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Churches Get Creative in Community

January 17, 2024
Jonathan Maracle and his band, Broken Walls, performed in Classis Quinte, thanks to a grant from the CRCNA.
Jonathan Maracle and his band, Broken Walls, performed in Classis Quinte, thanks to a grant from the CRCNA.

Local churches can bring creativity and collaboration to the forefront of ministry, but they are sometimes thwarted by limited budgets. That’s the idea behind a ministry-share funded initiative that provides small grants to Canadian congregations with collaborative and innovative ideas.

“It is a joy to support the creativity and passion of local churches together as a denomination,” said Roshani Morton, CRCNA advancement director for Canada. “Lately the focus has been on the beautiful intersection of food and worship, with some remarkable examples.”

Ambassador Community CRC in Windsor, Ont., for example, wanted to hold regular community dinners. They applied for and received a $500 grant from the denomination to help them get started. This was a creative and collaborative way for a small but passionate church community to shift their focus toward evangelism and community engagement.

“These dinners have fostered new relationships, providing solace to widows and widowers, forging new friendships, and offering nourishing meals to those in need,” said Darrell Edgar, pastor of Ambassador Community. “One widower expressed appreciation for the healthy meals because, since his wife passed, he finds it hard to eat alone.”

Church volunteers share rides to and from the meals, have been invited to birthday parties, and have been given opportunities to offer spiritual council to dinner attendees. One couple said they appreciated finding this community of friends because they are lonely and do not know many people in the city. Others, who have been attending the meals, have been grateful for the healthy cooking because they find it hard to make their paychecks stretch throughout the month.

After nearly a year of offering these meals, Ambassador’s community meal ministry has grown from an attendance of 7 to 45, with a Christmas dinner event of over 70 in attendance.

New Hope CRC in Hamilton, Ont., serves as another example of creativity, thanks to ministry shares. The congregation worships in a low-income housing complex and serves this local community with a “Fill the Fridge” program that was supported with a $500 grant.

Volunteers from the church come together every other month to cook meals together. During each gathering, they prepare 100 servings each of two different meals. The meals can then be distributed by church volunteers to residents in the complex who might need a meal.

“People who come are also welcome to bring containers to take portions home,” said a representative of New Hope in the report they sent explaining how grant funds have been used. “As we are packaging the meals, we usually pop our heads out of the building to see if any tenants are around for a hot meal before freezing the rest. It's been great to interact and to hear feedback from the tenants on their favorites that we make. Shepherd's pie is definitely a winner!”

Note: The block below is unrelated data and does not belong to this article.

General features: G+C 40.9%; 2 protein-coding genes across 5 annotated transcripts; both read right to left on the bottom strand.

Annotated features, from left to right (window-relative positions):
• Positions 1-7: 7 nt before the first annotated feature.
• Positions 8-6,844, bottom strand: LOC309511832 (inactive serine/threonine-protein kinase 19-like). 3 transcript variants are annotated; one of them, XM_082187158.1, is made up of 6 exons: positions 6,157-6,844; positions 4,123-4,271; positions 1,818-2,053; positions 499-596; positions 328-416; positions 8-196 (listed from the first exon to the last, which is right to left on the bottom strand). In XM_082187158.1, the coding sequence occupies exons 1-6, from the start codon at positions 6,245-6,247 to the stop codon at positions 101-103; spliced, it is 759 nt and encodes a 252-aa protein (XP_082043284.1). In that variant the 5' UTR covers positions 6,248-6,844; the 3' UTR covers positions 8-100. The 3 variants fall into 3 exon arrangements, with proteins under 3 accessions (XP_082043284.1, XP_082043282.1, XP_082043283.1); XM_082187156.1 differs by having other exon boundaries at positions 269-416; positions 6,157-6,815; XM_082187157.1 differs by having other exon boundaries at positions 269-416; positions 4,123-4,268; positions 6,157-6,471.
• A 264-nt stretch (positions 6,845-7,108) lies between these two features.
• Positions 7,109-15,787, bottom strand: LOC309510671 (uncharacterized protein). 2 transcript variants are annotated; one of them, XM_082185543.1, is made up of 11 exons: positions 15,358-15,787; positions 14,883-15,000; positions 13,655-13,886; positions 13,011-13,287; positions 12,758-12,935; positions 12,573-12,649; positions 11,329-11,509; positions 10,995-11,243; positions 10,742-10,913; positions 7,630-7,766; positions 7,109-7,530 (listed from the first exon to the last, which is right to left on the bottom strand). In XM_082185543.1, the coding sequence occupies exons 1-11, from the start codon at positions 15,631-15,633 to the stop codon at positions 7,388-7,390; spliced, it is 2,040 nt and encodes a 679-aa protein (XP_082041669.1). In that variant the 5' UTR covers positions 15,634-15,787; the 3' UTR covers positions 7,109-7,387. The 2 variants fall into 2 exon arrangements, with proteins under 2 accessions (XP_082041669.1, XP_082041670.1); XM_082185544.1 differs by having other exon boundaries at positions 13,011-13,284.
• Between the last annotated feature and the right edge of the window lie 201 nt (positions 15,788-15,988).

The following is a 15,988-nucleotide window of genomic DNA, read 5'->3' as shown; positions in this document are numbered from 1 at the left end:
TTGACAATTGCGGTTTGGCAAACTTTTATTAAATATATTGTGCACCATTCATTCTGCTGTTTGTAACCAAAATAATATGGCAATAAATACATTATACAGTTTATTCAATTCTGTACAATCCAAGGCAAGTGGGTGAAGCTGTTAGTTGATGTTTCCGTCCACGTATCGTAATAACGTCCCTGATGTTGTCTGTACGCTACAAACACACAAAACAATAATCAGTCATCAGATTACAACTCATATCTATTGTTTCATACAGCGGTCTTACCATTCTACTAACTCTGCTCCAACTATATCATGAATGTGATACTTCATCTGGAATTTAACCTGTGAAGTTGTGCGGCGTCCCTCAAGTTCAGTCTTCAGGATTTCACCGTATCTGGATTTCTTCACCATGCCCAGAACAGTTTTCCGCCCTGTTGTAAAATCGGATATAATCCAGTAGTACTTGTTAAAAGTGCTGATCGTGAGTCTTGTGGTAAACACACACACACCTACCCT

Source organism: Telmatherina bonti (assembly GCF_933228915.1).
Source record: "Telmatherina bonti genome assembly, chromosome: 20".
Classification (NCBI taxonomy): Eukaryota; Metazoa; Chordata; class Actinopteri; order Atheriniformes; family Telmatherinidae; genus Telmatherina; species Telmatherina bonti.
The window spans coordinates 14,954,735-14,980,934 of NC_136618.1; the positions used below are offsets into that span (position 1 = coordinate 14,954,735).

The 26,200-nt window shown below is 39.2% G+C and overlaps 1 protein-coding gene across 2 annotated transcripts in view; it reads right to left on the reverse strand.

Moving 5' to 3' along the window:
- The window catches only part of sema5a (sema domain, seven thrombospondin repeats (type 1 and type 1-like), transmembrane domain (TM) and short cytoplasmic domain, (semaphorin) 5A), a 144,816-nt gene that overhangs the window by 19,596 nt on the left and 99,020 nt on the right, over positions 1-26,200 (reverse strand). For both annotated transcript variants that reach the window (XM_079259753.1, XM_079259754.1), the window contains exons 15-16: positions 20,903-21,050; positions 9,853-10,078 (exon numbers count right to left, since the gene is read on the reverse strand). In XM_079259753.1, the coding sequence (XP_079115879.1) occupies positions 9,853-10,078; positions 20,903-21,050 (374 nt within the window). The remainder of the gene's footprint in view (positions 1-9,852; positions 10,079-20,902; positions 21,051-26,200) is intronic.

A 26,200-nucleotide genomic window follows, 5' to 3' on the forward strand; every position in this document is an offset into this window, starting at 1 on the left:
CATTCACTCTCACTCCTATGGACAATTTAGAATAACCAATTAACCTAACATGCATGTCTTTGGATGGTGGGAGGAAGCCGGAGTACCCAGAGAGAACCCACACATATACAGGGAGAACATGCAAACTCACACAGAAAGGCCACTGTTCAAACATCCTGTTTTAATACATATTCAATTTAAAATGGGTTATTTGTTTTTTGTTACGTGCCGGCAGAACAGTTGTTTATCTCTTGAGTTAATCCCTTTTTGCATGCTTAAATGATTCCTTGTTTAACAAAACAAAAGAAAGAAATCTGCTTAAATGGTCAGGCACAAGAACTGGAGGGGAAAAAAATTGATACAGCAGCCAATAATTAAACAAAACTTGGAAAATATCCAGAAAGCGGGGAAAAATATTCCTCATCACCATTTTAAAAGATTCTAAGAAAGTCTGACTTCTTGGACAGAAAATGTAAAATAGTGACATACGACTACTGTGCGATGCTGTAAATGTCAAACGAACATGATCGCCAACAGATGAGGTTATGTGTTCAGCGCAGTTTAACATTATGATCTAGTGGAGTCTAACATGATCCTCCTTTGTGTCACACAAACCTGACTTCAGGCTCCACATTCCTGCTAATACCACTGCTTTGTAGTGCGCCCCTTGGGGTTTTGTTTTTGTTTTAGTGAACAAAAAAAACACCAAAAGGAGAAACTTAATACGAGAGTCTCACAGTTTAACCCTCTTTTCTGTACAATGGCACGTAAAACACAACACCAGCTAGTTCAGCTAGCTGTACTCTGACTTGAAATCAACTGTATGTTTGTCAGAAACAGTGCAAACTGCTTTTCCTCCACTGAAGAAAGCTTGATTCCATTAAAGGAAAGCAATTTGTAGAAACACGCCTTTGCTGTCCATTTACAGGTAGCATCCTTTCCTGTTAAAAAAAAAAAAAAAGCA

“This initiative not only nourishes the body but also strengthens community bonds,” added Morton.

Living Hope Community Church in Whitby, Ont., sought to be creative in a different way. This church plant collaborated with six other churches from a wide variety of denominations in their community to host an event called “Worship Redefined.” This event underscored the transformative power that worship can have to turn people’s focus from worldly influences to God's truth.

Diverse backgrounds converged in songs of praise and worship, fostering unity among believers. Funds from a Creativity and Collaboration grant were used to help advertise the event and provide refreshments.

Meanwhile, a group of people from Classis Quinte were inspired at the Canadian National Gathering last May when they learned that Jonathan Maracle, a Tyendinaga Mohawk Christian musician who helped to lead worship at the gathering, had never held a concert with his band in his home territory. The band, Broken Walls, is an Indigenous Christian group dedicated to spreading a message of hope and healing to Indigenous communities across Canada and the U.S. In particular, the group has been working to share the power of music and the gospel with Indigenous communities that have had high suicide rates.

The people from Classis Quinte wanted to invite the musicians to come and perform, and a Creativity and Collaboration grant helped to meet that need. The Broken Walls concert was held on Canada’s National Day for Truth and Reconciliation last September. The event began with a land acknowledgment, which was followed by introductions of Jim Harrison, the mayor of Belleville, Ont., and Donald Maracle, the chief of the Tyendinaga Mohawk community.

At least one attendee said they felt the concert “unified settler Canadians and Indigenous Peoples through music that glorified the Creator and showcased the incredible power and beauty of Indigenous-inspired worship.”

Stories like these are a testament to the importance of supporting and celebrating the creativity and passion of local churches.

“Through our collective support of ministry shares, we empower churches to actively contribute to their communities’ well-being and to share the gospel through meaningful relationships,” said Morton. “It's a beautiful journey we're on together! Thank you for your support of the ministry-share program!”

To learn more about how ministry shares are being utilized to foster collaborative and innovative initiatives among churches throughout Canada, contact Roshani Morton at [email protected].